The CSE17 conference features a number of events related to software productivity and sustainability, as listed below.
Computational Science and Engineering (CSE) complement theory and experiment as a critical component of scientific discovery. CSE is indispensable for leading edge investigation and engineering design in a vast number of industrial sectors, including for example, aerospace, automotive, biological, chemical, and semiconductor technologies that all rely increasingly on advanced modeling and simulation. CSE also contributes to policy and decisions relating to human health, resources, transportation, and defense. Finally, in many new areas such as medicine, the life sciences, management and marketing (e.g. data- and stream mining), and finance, techniques and algorithms from CSE are of growing importance.
CSE is naturally interdisciplinary. Its goals concern understanding and analyzing complex systems, predicting their behavior, and optimizing processes and designs. CSE thus grows out of physical applications, while depending on computer architecture and software, and having at its core powerful algorithms. At the frontiers of CSE remain many open problems and challenges, including the verification, validation, and uncertainty quantification of computational models; the analysis and assimilation of large and complex data sets, including techniques for visualization and animation; and the design of flexible CSE software.
The SIAM CSE conference seeks to enable in-depth technical discussions on a wide variety of major computational efforts on large-scale problems in science and engineering, foster the interdisciplinary culture required to meet these large-scale challenges, and promote the training of the next generation of computational scientists.
Highlights: CSE17 Events on Productivity and Sustainability Topics
Tutorial: CSE Collaboration through Software: Improving Productivity and Sustainability
This tutorial provides information on best practices in software engineering explicitly tailored for CSE. It discusses practices that are relevant for projects of all sizes, with emphasis on small teams.
|Tutorial title||CSE Collaboration through Software: Improving Productivity and Sustainablilty|
|Presenters||David Bernholdt, Anshu Dubey, Mike Heroux, Alicia Klinvex, Lois Curfman McInnes|
|Web links||CSE Collaboration through Software: Improving Productivity and Sustainablilty, Slides and Synced audio: Part 1 and Part 2|
CSE softwareâcrosscutting technology that connects advances in mathematics, computer science, and domain-specific science and engineeringâis a foundation of sustained CSE collaboration and scientific progress. However, the need for increasingly broad functionality on ever more complex computer architectures creates daunting challenges for software development and sustainability.
This tutorial provides information on best practices in software engineering explicitly tailored for CSE. Goals are improving the productivity of those who develop CSE software and increasing the sustainability of software artifacts. We discuss practices that are relevant for projects of all sizes, with emphasis on small teams (for example, a faculty member and collaborating students). Topics are:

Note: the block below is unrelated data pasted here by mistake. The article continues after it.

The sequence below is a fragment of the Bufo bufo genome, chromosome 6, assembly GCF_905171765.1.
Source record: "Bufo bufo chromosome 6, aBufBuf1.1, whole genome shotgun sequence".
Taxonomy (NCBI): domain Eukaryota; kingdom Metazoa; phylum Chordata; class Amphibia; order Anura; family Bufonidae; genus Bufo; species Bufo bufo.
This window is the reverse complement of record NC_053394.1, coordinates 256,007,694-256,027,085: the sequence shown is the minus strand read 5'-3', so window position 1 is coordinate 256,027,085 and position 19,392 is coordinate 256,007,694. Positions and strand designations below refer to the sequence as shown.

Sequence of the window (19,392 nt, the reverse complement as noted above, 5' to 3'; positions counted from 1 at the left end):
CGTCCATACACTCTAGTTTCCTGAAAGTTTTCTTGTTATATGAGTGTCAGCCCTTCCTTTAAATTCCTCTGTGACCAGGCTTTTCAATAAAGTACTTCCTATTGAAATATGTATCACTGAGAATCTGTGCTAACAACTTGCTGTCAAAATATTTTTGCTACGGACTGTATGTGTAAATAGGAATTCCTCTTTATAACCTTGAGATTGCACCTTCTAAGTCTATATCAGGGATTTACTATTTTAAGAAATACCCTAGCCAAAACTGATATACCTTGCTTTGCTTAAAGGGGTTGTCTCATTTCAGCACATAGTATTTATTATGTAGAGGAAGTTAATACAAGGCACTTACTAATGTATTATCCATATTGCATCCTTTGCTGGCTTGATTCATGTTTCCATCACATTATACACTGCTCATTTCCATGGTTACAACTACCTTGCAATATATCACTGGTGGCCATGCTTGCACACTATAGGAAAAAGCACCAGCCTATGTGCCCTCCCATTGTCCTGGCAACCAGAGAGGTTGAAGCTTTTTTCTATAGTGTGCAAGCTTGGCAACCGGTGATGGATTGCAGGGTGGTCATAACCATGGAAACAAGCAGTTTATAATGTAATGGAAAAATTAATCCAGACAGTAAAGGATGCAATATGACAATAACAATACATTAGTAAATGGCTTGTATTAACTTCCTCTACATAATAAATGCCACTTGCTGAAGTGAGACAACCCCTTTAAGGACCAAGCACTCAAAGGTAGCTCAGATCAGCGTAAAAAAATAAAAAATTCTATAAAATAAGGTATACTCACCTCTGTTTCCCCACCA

- Why Effective Software Practices Are Essential for CSE Projects
- An Introduction to Software Licensing
- Better (Small) Scientific Software Teams
- Improving Reproducibility through Better Software Practices
- Testing of HPC Scientific Software
Minisymposium and Minisymposterium: Software Productivity and Sustainability for CSE and Data Science
The minisymposium speakers and poster presenters discuss work that addresses growing technical and social challenges in software productivity, quality, and sustainability, and thereby is helping software to fulfill its critical role as a cornerstone of long-term CSE collaboration.
|Resource Name||2017 SIAM Conference on Computational Science and Engineering (SIAM CSE17)|
|Websites||Minisymposium: Software Productivity and Sustainability for CSE and Data Science - Part I,Part II, Minisymposterium: Software Productivity and Sustainability for CSE and Data Science|
|Focus||Software productivity, quality, and sustainability|
The Minisymposium and Minisymposterium listed above as a part of SIAM CSE17, took place on March 1, 2017. Both focus on the importance of software in CSE collaboration. Software is the key crosscutting technology that connects advances in mathematics, computer science, and domain-specific science and engineering to achieve robust simulations and analysis for predictive science, engineering, and other research fields. While software is becoming more complex due to multiphysics and multiscale modeling, the coupling of data analytics, and disruptive changes in computer hardware (due to increases in typical system scale and heterogeneity, including GPUs and additional alternative architectures), software itself has not traditionally received focused attention in the CSE community or been rewarded by that community.
Slides for 8 presentations
- CSE Software Ecosystems: Critical Instruments for Scientific Discovery (introduction to session)
- Data Skills and Software Training to Enable Data-Driven Discovery
- The Research Software Engineer: An Emerging New Role in Academia in the UK
- Potential for Big Data Technologies to Radically Change the Software Engineering of HPC Visualization and Analysis Tools
- A Software Infrastructure for Solving Quantum Physics Problems on Extremely Parallel Systems
- Role of the Molecular Science Software Institute Toward Sustainable Software
- What We Have Learned About Using Software Engineering Practices in Scientific Software
Posters (29 total)
- Accelerating Application Software Development Through Software Productivity and Sustainability Plans
- The Application of Tribits to the Development and Integration Processes of Larger Componentized Multi-Organization Scientific and Engineering Software Projects